By Lynn Capuano, Army Public Affairs
Ottawa, Ontario — On June 14, 2017, the heart of Canadian politics was solemnly rededicated to the Fathers of Confederation and to the members of the Canadian Armed Forces who fell or served in the First World War.
The central column of Parliament’s Centre Block rotunda was the focus of the event.
The Centre Block’s rotunda, also known as Confederation Hall, links the two homes of federal Parliamentary democracy in Canada – the House of Commons and the Senate. With its high vaulted ceiling, intricate carvings and emblazoned with the coats of arms of each province and territory, it welcomes visitors to the heart of Canadian politics.
At the centre of this circular room is a magnificent column. A mariner’s compass and a swirling marble pattern, symbolizing waves, surround the base of the column to signify the importance of water in Canada’s development.
In attendance at the rededication event were Prime Minister Justin Trudeau, parliamentarians and members of the public. The event was presided over by the Honourable George J. Furey, Speaker of the Senate and the Honourable Geoff Regan, Speaker of the House of Commons.
In 1917, as the Centre Block was nearing completion, Prime Minister Sir Robert Borden had performed the original dedication. He declared that the new building would symbolize “the splendid achievement of the past and the still more glorious hope of the future.”
In 2017, with the Parliament Buildings under restoration for future generations, that event was commemorated while also acknowledging the 150th anniversary of Confederation.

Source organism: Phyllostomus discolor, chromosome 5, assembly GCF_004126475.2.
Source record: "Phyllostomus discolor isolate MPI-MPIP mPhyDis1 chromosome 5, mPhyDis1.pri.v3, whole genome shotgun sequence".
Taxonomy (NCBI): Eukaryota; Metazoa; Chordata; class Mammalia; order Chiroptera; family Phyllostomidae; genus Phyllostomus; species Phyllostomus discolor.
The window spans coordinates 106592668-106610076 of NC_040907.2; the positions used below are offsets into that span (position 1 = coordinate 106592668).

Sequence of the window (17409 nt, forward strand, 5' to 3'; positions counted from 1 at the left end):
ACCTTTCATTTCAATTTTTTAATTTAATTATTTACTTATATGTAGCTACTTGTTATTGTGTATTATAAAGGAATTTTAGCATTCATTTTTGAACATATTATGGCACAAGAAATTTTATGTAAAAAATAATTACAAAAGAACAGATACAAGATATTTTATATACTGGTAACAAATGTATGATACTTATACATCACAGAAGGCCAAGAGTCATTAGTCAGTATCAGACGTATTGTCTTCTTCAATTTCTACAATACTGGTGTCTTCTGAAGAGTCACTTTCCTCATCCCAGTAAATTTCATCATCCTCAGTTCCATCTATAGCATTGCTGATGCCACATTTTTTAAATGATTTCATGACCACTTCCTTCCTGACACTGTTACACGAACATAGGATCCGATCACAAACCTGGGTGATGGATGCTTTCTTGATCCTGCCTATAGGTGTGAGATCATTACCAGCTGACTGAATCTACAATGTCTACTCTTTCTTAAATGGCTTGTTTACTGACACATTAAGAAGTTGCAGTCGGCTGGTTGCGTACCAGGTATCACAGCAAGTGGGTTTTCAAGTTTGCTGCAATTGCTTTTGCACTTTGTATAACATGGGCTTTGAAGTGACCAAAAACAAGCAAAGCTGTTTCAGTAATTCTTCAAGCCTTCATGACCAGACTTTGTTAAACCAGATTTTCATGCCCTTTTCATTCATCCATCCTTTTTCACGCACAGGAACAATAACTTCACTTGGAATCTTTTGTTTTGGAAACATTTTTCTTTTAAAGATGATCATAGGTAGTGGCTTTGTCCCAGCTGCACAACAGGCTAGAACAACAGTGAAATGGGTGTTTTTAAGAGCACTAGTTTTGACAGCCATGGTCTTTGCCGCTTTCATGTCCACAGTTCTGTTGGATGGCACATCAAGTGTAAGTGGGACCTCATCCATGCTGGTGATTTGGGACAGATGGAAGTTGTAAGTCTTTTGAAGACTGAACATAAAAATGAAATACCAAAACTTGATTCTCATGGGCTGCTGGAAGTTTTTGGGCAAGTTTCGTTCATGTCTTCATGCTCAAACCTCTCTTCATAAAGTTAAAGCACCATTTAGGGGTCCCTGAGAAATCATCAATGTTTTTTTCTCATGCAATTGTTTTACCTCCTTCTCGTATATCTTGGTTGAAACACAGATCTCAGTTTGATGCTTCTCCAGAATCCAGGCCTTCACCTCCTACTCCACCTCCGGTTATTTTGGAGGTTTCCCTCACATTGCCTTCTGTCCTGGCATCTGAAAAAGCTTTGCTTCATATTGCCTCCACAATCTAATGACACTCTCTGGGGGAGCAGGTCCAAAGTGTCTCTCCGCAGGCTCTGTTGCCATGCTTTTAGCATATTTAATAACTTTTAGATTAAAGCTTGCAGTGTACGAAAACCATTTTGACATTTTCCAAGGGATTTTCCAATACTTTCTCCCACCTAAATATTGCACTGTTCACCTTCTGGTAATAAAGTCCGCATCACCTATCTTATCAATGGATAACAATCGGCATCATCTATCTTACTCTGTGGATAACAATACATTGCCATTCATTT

“One hundred years ago, even as the First World War continued to rage, our predecessors stood in this still-unfinished place and set in stone their hopes for a more peaceful future,” said Hon. Regan. “Here we are, a century later, to pay tribute to those who constructed this building, and in turn, to affirm our commitment to creating a better future.”
“The reconstruction of the new Centre Block, even in the face of war, is an illustration of Canada’s resilience. In all its richness, today’s Parliament building continues to honour not only the Fathers of Confederation who created this country, but also the men and women who fought for it on land, at sea and in the air,” said Hon. Furey.
He continued, “Within the heart of the Peace Tower lies the Memorial Chamber – a solemn reminder of the cost of freedom and an enduring commemoration to heroic Canadians who have made the ultimate sacrifice in service to our nation. May we remember both the remarkable events that shaped our country and the extraordinary people whose contributions made them possible.”
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